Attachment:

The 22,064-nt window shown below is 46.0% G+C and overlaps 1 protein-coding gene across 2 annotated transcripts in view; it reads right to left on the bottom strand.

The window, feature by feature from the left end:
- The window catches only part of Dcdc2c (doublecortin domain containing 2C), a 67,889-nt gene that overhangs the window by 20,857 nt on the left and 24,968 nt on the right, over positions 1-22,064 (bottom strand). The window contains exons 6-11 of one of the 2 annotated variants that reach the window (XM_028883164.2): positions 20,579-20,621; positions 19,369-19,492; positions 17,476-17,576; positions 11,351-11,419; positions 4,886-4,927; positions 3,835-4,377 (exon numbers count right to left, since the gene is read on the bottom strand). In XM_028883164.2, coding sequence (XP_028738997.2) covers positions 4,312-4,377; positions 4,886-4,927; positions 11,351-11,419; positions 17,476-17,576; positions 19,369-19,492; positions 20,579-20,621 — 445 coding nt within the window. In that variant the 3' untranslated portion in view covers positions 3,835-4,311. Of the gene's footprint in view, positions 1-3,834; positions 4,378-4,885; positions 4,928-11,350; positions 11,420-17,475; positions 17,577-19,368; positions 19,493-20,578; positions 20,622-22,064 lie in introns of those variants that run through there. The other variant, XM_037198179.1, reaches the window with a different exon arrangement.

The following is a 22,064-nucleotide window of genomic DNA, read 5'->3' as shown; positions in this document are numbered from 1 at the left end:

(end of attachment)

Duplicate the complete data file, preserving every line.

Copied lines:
The 22,064-nt window shown below is 46.0% G+C and overlaps 1 protein-coding gene across 2 annotated transcripts in view; it reads right to left on the bottom strand.

The window, feature by feature from the left end:
- The window catches only part of Dcdc2c (doublecortin domain containing 2C), a 67,889-nt gene that overhangs the window by 20,857 nt on the left and 24,968 nt on the right, over positions 1-22,064 (bottom strand). The window contains exons 6-11 of one of the 2 annotated variants that reach the window (XM_028883164.2): positions 20,579-20,621; positions 19,369-19,492; positions 17,476-17,576; positions 11,351-11,419; positions 4,886-4,927; positions 3,835-4,377 (exon numbers count right to left, since the gene is read on the bottom strand). In XM_028883164.2, coding sequence (XP_028738997.2) covers positions 4,312-4,377; positions 4,886-4,927; positions 11,351-11,419; positions 17,476-17,576; positions 19,369-19,492; positions 20,579-20,621 — 445 coding nt within the window. In that variant the 3' untranslated portion in view covers positions 3,835-4,311. Of the gene's footprint in view, positions 1-3,834; positions 4,378-4,885; positions 4,928-11,350; positions 11,420-17,475; positions 17,577-19,368; positions 19,493-20,578; positions 20,622-22,064 lie in introns of those variants that run through there. The other variant, XM_037198179.1, reaches the window with a different exon arrangement.

The following is a 22,064-nucleotide window of genomic DNA, read 5'->3' as shown; positions in this document are numbered from 1 at the left end: